I would like to consider generating cash flow via licensing IP as a part of my business plan. I am entirely unfamiliar with licensing contracts, and current methods of connecting with potential licensees. Please, before giving any replies that center around how difficult it is, I ask you to make some assumptions: I am an infinite learner (See Reid Hoffman's "master's of scale" for a background.) Assume that I have very strong IP, and that I am more than tenacious. I am relentless. I am not in any way saying that I am infallible, just unstoppable. I specialize in ergonomics, human factors, product development, complex mechanisms and volume manufacturing. All this reads super nerd engineer with zero social skills. However, in my youth, I realized this, and pushed myself to work as a waiter and as a bartender for many years. This allowed me a perspective that not many technical people create for themselves. This allowed me to observe and take part in the workings of small businesses, but as importantly, it allowed me to learn important social and empathetic skills that are largely lacking within my community of engineers. I know good customer service, I know how to please people, and how to guide their perceptions. I am fascinated with behavioral economics.
With that out of the way, please let me give a background of my current situation. I've got a primary project that I have been working on casually for many years (initially, I thought it was very interesting, with little commercial potential), and working with obsession the last 3 years. It is on the side of a paying day job and I have kids, so progress is like a turtle. Slow and steady. Three years ago, I realized that I have some valuable IP, we filed patent applications, and began a slow push in earnest. We did a market analysis and pivots happened, and two products emerged from project 1… About six months ago, I realized that to achieve a refined design, I would need more cash that I have. Enter new IP for an innovative fidget device.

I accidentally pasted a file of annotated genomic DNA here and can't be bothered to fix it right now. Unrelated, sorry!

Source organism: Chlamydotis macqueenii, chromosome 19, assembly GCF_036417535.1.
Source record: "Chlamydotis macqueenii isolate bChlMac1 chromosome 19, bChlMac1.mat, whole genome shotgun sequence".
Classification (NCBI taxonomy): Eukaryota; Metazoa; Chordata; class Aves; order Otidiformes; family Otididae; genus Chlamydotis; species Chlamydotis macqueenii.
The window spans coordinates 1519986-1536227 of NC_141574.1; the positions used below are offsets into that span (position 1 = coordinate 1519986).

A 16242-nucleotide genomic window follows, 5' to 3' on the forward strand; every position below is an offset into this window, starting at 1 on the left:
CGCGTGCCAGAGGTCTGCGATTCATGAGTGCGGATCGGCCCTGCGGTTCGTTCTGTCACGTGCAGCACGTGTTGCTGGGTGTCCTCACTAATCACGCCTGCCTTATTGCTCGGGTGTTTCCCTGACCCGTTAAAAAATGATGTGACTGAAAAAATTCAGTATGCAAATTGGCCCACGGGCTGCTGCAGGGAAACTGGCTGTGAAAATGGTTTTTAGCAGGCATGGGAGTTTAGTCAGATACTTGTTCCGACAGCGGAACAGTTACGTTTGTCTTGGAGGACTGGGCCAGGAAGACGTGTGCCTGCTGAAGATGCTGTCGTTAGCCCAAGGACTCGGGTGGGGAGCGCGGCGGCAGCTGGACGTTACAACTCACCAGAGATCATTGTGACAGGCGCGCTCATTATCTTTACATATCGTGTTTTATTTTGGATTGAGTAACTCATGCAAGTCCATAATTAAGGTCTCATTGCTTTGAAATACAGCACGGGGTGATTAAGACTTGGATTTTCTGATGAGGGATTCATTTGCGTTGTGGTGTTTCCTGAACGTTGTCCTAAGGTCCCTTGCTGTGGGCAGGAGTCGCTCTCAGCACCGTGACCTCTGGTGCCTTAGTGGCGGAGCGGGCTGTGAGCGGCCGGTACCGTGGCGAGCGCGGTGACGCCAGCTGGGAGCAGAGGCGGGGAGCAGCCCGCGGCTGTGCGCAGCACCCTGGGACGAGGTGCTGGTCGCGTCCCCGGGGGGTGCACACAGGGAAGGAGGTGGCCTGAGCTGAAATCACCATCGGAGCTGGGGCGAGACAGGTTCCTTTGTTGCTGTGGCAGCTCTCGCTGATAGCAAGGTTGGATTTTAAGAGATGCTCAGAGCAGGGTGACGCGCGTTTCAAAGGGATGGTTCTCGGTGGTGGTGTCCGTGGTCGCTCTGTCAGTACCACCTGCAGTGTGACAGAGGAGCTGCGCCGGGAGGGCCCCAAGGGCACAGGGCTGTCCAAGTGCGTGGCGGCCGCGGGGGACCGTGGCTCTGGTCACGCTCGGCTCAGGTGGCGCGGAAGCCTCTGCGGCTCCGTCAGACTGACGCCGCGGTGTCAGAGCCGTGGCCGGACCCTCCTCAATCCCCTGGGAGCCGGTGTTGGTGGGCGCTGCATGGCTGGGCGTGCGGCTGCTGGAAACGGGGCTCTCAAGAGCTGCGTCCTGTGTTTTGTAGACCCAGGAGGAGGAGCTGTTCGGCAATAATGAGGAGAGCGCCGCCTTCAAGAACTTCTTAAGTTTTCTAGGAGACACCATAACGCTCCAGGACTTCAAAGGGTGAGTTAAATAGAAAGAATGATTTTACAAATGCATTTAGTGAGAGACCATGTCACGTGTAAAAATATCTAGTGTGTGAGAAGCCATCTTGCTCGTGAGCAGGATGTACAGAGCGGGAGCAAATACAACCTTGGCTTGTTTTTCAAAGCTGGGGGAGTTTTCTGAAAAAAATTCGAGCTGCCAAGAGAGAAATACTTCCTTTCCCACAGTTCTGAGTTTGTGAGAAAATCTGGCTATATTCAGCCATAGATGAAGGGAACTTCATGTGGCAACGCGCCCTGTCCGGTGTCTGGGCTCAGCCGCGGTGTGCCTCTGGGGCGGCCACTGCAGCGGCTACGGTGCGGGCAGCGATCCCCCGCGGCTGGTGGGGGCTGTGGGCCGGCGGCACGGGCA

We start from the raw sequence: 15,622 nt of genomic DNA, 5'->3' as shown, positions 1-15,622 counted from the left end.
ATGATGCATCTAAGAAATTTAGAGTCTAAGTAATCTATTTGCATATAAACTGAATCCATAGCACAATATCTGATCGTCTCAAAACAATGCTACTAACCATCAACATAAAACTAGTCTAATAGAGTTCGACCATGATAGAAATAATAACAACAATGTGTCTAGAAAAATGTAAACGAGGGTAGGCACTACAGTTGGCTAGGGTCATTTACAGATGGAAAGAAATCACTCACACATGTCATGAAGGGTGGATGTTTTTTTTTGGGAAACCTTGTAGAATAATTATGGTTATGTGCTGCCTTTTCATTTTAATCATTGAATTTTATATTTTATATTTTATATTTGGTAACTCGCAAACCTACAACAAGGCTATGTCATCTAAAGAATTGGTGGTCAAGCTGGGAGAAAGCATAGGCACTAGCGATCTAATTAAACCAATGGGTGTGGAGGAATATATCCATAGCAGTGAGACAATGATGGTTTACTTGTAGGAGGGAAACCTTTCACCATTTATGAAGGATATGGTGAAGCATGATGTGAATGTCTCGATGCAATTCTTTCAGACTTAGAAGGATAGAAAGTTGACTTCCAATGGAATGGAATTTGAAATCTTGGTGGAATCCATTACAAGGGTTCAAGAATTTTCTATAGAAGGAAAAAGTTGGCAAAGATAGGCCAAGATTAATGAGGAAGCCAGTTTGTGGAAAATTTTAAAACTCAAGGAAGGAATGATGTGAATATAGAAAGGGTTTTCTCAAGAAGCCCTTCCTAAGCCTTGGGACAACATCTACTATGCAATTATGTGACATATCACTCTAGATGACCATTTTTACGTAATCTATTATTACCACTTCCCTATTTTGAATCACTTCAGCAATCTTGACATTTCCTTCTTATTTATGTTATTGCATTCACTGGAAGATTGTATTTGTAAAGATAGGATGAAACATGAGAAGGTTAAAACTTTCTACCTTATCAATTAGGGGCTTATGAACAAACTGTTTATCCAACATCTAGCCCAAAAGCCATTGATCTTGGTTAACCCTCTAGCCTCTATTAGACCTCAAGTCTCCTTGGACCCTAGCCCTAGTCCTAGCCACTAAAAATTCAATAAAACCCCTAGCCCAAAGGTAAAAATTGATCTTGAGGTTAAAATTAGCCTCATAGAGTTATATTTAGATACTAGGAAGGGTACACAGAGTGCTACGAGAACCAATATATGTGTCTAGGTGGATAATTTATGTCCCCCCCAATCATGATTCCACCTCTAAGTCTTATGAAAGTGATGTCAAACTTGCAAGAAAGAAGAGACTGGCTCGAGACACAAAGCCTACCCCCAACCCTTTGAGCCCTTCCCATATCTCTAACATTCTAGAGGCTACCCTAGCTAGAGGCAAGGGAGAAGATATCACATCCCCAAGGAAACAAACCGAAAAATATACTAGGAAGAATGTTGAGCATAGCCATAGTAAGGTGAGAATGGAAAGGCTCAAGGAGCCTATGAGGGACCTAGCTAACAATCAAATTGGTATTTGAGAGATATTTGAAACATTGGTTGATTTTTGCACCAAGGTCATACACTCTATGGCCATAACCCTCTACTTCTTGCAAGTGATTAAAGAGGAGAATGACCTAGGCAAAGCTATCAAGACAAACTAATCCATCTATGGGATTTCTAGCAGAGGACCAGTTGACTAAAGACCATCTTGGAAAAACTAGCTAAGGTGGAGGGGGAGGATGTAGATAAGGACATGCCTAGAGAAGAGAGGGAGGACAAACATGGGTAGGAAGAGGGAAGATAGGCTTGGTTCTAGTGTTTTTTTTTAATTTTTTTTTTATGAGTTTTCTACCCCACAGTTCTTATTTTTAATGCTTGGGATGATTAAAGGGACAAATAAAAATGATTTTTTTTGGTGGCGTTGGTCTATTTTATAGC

I realize that jumping into a waning fad (fidget toys) is generally not the best business risk. Now I am going to tell you my justification so that you don’t need to waste your limited time arguing a point where I have decided the risk is acceptable. I am an expert in human factors and ergonomics. I have had very busy hands my entire life. That’s why I used to smoke cigarettes, I still spin pens and coins, etc etc etc. But now, I fiddle with my fidget. Wow, did I just say that in public? I need to say, I love this thing. And I am getting very favorable feedback and requests for them from both friends and strangers (though marketing has not happened yet.) We as Americans experience more pressure and stimulus than ever before, and are simultaneously encouraged to not smoke cigarettes (which in that past was a socially acceptable method of stress/ anxiety mitigation). Nor get hooked on opioids . So we fiddle with our phones. But we are beginning to realize that we do not want to be addicted to phones either. Enter this desk fidget, this concentration device. Now, I am not planning on getting rich with this thing, I just hope to generate some passive income so that I can devote more resources and time to the primary project.
I am concurrently investigating other options of monetizing this IP such as contract manufacturers, and real bootstrapping with 3d printed manufacturing. But, I would prefer to minimize my time investment, and (being ignorant at this point) it seems to me that with the right licensing partner, this could provide me with the right balance of income and time to develop project #1.
Ultimately, my long term goal is to generate income via IP, which will fund my R&D lab. I have 2 additional "non fad" prototypes for IP development on the back burner that I hope to develop and license also. Let's call them product #'s 3 and 4. At this point, my long term vision is using these small IPs to fund the creation of a manufacturing company around product #1, then developing other applications for this technology in the field of robotics (#s 5, 6 etc). And finally, live like Alexander Calder, and make big art with my R&D lab.
So, here is the ask: Specifically, my initial target audience for the fidget is local tech workers (San Francisco Bay area); I think of it as a precision engineered focus tool. I've iterated and refined this thing for 3D printing over the past six months, and I have very viable prototypes. I even suspect that customizable 3d printed units could be a viable business plan, but I would prefer to license this as this is not my main project. I have also precision machined a few prototypes, and these are amazing. And *wicked* expensive.
So, my idea is to send a 3d printed prototype to as many possible potential licensees as I can think of, and offer licensing. Other than that, this plan is not very fleshed out. What type of licensing-marketing have you been successful with? What kind of licensing pitfalls have you experienced? Being inexperienced on this front, I'm sure I am underestimating the effort involved in making this happen. Please elaborate on that if applicable!
Thanks for your thoughts!